Always looking to get away for the weekend to find something new to explore and experience not too far from home, my wife Kirsten and I often keep our eyes on social media platforms like Instagram, for ideas.

When the following gorgeous image from talented landscape photographer Stephen Waller popped up in our feed recently we knew exactly what we were going to do this past weekend. Upon finding the image and reading Stephen's caption, there was a frenzy of research and discussion around where we could set up camp for a night and still be a small driving distance from the sunflower fields of Freestone, Queensland.


With a minimal amount of searching on the interwebs required, we found the clean, cheap and cheerful Kahler's Oasis Caravan Park in nearby Warwick. Here we secured our own "unpowered" patch of grass to pitch a tent for the night, for around $30. From there, it was no more than a 15-20 minute drive out of Warwick and in the direction of either Freestone, or towards Allora along Tourist Route 11, known as the Sunflower Route. In either direction you eventually find yourself driving alongside vast fields filled with the unmistakable glow of thousands of giant golden sunflowers!

Once you've found them, the fun and photographic opportunities are only limited by your imagination and how long you're prepared to stay out under the scorching summer Queensland sun.


How to get to the Freestone sunflower fields

Departing Brisbane, take the Centenary Highway (M5) out of town. When the opportunity presents itself, merge onto the Ipswich Motorway (M7) and head towards Toowoomba. Continuing straight on, the M7 becomes the M2 and eventually the Cunningham Highway 15.

Follow this for a good 100+ kms passing through Aratula, a great spot for a bite to eat at the fantastic little bakery on the side of the highway, and up through Cunningham's Gap. Just before you reach the town of Clintonvale, you'll see the Freestone Rd turnoff on your left.


Freestone Rd naturally takes you through the town of Freestone and, if you follow it the whole way, eventually spits you out on the edge of Warwick. Along the way, however, keep your eyes peeled for the sunflower fields. They're near-impossible to miss!

Rows of sunflowers following the last striking rays of sun to the west
Rows of sunflowers tracking the last striking rays of sun to the west.

5 Tips for your visit

If you're looking to make the trip out to see the sunflowers and are keen dabble in some photography while you're out there (highly recommended), then here's a few tips to get the most out of your visit.

1. Take only photos. Leave only footprints.

I know, I know, this first one's a tad cliche. But after what I witnessed while out in the fields myself, sadly I need to lead off with this one.

It's simple really – use your common sense and don't be a dick. Farmers rely on the sunflowers to earn a living through the seeds and oil they extract from the crop. Take your selfies and other pictures but leave the flowers themselves, alone. Simple.

2. Pack a step ladder

This one is only a viable option for those with the space or vehicle that can accommodate one, but the sunflowers can grow to be over 6-foot in height. If you want to be able to get above the flower heads to take those "sea of gold" shots, a basic step ladder will be your best friend when a sturdy pair of shoulders are not available to perch yourself upon.

Rows of sunflowers following the last striking rays of sun to the west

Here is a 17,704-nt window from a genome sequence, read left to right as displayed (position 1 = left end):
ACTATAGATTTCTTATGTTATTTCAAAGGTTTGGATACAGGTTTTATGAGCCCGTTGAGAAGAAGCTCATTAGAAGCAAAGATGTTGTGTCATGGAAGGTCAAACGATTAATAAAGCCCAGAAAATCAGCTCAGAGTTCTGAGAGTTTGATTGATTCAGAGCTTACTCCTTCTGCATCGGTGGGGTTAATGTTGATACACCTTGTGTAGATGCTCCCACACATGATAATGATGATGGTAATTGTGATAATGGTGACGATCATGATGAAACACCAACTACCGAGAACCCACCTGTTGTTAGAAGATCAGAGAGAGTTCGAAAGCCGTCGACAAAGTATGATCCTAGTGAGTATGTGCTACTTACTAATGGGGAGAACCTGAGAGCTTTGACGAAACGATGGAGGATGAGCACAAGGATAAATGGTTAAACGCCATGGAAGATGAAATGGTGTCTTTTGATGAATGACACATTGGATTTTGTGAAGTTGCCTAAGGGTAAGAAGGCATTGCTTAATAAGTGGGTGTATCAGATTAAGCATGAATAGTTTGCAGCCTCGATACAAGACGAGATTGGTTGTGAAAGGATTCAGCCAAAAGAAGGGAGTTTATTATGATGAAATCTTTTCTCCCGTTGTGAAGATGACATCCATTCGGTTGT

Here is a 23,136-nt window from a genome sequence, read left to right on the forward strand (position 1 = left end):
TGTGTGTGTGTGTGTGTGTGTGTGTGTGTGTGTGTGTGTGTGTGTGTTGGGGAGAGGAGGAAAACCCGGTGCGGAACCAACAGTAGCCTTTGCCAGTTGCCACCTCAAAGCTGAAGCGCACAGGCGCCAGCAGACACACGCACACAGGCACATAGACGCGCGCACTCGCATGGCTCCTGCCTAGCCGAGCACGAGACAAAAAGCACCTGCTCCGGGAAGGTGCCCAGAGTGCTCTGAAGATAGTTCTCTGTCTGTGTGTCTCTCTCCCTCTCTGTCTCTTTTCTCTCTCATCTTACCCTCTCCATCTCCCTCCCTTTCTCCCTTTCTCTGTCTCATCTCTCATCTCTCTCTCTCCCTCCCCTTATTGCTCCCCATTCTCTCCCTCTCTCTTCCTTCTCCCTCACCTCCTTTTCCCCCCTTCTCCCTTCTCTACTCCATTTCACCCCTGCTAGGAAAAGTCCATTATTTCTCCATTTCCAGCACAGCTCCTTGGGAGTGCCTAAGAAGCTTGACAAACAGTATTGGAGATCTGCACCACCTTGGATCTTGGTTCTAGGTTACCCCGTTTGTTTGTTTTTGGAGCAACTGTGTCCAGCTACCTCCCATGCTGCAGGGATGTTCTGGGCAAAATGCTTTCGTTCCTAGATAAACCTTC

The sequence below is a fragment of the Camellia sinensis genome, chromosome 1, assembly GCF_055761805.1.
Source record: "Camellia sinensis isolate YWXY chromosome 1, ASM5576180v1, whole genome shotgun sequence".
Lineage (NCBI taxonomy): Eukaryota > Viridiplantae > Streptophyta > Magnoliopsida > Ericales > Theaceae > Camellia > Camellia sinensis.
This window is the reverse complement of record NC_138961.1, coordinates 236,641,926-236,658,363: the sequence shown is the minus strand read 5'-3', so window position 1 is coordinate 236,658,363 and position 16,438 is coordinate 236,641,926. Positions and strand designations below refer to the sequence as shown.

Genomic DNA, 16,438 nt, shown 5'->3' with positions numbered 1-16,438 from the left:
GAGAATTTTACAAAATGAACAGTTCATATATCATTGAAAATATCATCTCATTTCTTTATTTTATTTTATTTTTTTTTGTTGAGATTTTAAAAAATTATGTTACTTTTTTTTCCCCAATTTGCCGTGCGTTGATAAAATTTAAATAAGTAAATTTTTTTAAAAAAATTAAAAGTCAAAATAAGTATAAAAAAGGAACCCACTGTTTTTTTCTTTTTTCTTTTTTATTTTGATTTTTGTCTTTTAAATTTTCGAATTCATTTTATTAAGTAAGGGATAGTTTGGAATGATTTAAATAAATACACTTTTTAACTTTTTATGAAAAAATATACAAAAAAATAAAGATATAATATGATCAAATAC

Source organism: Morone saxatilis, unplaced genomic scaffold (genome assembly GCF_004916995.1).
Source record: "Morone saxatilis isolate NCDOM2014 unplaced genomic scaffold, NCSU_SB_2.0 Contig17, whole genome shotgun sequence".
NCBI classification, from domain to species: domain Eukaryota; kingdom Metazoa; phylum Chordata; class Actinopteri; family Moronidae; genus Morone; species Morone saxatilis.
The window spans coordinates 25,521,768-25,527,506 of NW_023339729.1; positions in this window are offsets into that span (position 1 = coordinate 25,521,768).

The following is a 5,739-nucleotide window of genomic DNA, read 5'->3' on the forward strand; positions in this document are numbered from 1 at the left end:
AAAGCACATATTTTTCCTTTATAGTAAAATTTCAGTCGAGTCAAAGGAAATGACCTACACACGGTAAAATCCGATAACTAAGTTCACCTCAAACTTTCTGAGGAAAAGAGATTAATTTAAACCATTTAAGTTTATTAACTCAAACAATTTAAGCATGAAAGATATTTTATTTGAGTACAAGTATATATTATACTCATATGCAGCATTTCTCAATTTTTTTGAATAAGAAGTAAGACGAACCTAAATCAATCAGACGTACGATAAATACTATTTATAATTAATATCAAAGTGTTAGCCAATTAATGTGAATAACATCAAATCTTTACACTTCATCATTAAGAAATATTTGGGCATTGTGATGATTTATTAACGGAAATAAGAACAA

An endless sea of gold at the sunflower fields in Freestone, Queensland.

3. THE FLIES... consider yourself warned!

At least while we were there it was hot, humid, and the more we lightly disturbed the soil around the sunflowers, the thicker the fly swarms became. There's basically nothing you can do to combat this – but you can't say you haven't been warned!

4. Don't get bogged

Potentially, the better vantage points around the sunflower fields may be accessed by perimeter dirt tracks best attempted only by 4WD vehicles. From experience I can tell you, the fertile soil is pretty soft and if there's even a hint of mud-producing rain around, I certainly wouldn’t want to be caught down these tracks. Just saying...

5. Consider rolling out of bed early

So here's the thing, while sunflowers are growing they track the sun from east to west, and then return to face east during the night, ready to receive the first rays of light at sunrise. Once the flowers stop growing, however, they tend to permanently face east.

Now, it's a gamble knowing what stage of maturity any given crop is going to be at over the summer months when you show up. If you arrive assuming that the flower heads will be pointing east, then by definition, some of the best light coming from behind the camera will be available at sunrise.

With this in mind, I crawled out of our tent about 45 minutes before official sunrise on our second day in the area. I drove 15 minutes towards Freestone and was lucky enough to score a handful of shots like the cover image above. Magic!

Rows of sunflowers following the last striking rays of sun to the west
A beautiful sunrise-tinted sky over the sunflower fields in Freestone, Queensland.
Rows of sunflowers following the last striking rays of sun to the west
The shot I was after. Tick.

My account of what was a surprisingly fun weekend getaway is short and sweet. But I hope there's a few bits of information in there to help you on your way to planning out your own visit to the floral sun-seekers out Warwick way.

Don't be afraid, however, to drop any comments or questions you may have in the comments section below. Happy snapping!


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